Master Builder

Spring 2022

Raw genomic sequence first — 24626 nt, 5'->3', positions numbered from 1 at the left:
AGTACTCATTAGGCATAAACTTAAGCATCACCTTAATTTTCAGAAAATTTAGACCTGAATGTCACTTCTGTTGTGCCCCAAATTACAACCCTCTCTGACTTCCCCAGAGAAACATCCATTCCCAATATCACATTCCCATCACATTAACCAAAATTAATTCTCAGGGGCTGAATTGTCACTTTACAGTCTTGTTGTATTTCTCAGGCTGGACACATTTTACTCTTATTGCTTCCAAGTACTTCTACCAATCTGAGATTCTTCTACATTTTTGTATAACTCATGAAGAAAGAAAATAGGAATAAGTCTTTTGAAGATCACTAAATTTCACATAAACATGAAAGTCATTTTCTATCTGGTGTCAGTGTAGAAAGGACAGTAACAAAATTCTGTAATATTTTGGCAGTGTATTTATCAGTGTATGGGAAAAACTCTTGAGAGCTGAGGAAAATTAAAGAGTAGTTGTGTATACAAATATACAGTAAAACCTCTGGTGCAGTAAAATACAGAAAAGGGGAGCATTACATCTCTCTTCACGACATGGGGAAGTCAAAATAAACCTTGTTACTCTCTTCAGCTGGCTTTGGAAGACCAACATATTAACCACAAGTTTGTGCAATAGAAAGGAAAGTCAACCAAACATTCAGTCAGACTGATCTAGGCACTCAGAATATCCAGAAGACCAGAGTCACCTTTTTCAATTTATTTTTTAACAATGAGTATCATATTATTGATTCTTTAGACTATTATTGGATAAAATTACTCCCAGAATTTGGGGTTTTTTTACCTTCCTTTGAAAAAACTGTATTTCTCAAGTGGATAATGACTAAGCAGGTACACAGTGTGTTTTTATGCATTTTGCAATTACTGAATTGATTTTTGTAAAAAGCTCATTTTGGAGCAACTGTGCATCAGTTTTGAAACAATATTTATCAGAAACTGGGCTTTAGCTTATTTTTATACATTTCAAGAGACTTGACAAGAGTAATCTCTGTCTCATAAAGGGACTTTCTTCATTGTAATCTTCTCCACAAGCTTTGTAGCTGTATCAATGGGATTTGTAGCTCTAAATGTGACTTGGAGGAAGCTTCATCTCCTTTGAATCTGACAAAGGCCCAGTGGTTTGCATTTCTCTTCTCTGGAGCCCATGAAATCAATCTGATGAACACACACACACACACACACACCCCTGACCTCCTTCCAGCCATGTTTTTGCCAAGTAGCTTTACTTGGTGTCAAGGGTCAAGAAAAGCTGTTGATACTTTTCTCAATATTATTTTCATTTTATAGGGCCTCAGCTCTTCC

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O ver half of the residential area in the average Washington city only allows single-dwelling homes. Given our ongoing housing affordability crisis, solutions that facilitate more "missing middle" housing choices, such as multiplexes and townhomes, may be the key in unlocking affordability and equal access. MBAKS supports enabling more middle housing, in addition to single-detached homes, and has made it a top priority for our association's advocacy work. These homes are more affordable than typical single- family houses because land costs, which account for a significant portion of a home's value, can be shared across several households. In addition to alleviating our state's significant housing supply shortage, legalizing middle housing also provides important environmental benefits. These homes are more energy-efficient and less car-dependent, offering a Advocating for More Middle Housing Choices BY ALLISON BUTCHER SENIOR POLICY ANALYST MBAKS viable strategy for reducing carbon emissions. Legislative Push The recently concluded legislative session saw an effort to pass a statewide middle housing bill. Legislation sponsored by Representative Jessica Bateman would have required cities to allow middle housing near transit and in areas traditionally dedicated to single-detached housing or adopt increased minimum density standards. MBAKS members and the government affairs team elevated this priority bill with legislators during our virtual Hill Week meetings in February. Unfortunately, despite a strong show of support among housing and environmental advocates, opposition from cities and anti-growth factions prevented the bill from advancing. Local Advocacy While many cities have resisted changes to allow more middle housing types, others are stepping up to align local development regulations with meeting the urgent need for more housing. For example, in 2020, the city of Kirkland adopted code amendments making it easier to develop middle housing throughout the city. As a result of the changes supported by MBAKS, the city now allows cottage, carriage, and two-and three-unit homes, as well as accessory dwelling units, in single-family zones. MBAKS' government affairs team regularly works with jurisdictions supporting code changes like these and is currently advocating for potential changes in Snohomish County and the cities of Kenmore and Bothell. To help with our advocacy work, MBAKS developed a Housing Toolkit—with input from LDC, Inc. and other members—highlighting positive steps local governments can take to encourage a wider range of housing types, including missing middle. The MBAKS website also has issue briefs offering model code language and additional guidance for cities on missing middle housing and ADUs. Given our ongoing housing affordability crisis, solutions that facilitate more "missing middle" housing choices may be the key in unlocking affordability and equal access. Learn more by visiting 34 master BUILDER | SPRING 2022 HOUSING ADVOCACY

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